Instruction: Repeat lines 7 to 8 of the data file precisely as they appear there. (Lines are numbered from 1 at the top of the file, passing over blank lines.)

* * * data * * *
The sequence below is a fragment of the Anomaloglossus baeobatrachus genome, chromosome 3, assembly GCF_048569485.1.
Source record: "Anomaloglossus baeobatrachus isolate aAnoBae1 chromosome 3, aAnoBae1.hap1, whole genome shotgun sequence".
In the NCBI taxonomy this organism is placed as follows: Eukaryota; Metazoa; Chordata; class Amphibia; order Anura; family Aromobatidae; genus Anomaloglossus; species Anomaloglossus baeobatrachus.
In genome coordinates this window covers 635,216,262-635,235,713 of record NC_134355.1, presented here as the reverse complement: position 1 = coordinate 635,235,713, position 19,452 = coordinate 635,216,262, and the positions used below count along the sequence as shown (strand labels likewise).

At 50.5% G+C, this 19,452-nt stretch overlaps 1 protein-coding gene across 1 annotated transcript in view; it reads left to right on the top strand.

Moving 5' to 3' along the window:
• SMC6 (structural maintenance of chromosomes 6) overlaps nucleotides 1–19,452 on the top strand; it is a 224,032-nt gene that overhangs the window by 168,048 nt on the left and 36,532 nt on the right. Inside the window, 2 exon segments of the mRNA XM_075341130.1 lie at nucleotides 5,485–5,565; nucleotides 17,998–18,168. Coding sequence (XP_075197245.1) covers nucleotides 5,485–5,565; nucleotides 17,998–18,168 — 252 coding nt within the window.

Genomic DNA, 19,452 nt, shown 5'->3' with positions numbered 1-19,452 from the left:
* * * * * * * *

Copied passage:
• SMC6 (structural maintenance of chromosomes 6) overlaps nucleotides 1–19,452 on the top strand; it is a 224,032-nt gene that overhangs the window by 168,048 nt on the left and 36,532 nt on the right. Inside the window, 2 exon segments of the mRNA XM_075341130.1 lie at nucleotides 5,485–5,565; nucleotides 17,998–18,168. Coding sequence (XP_075197245.1) covers nucleotides 5,485–5,565; nucleotides 17,998–18,168 — 252 coding nt within the window.

Genomic DNA, 19,452 nt, shown 5'->3' with positions numbered 1-19,452 from the left: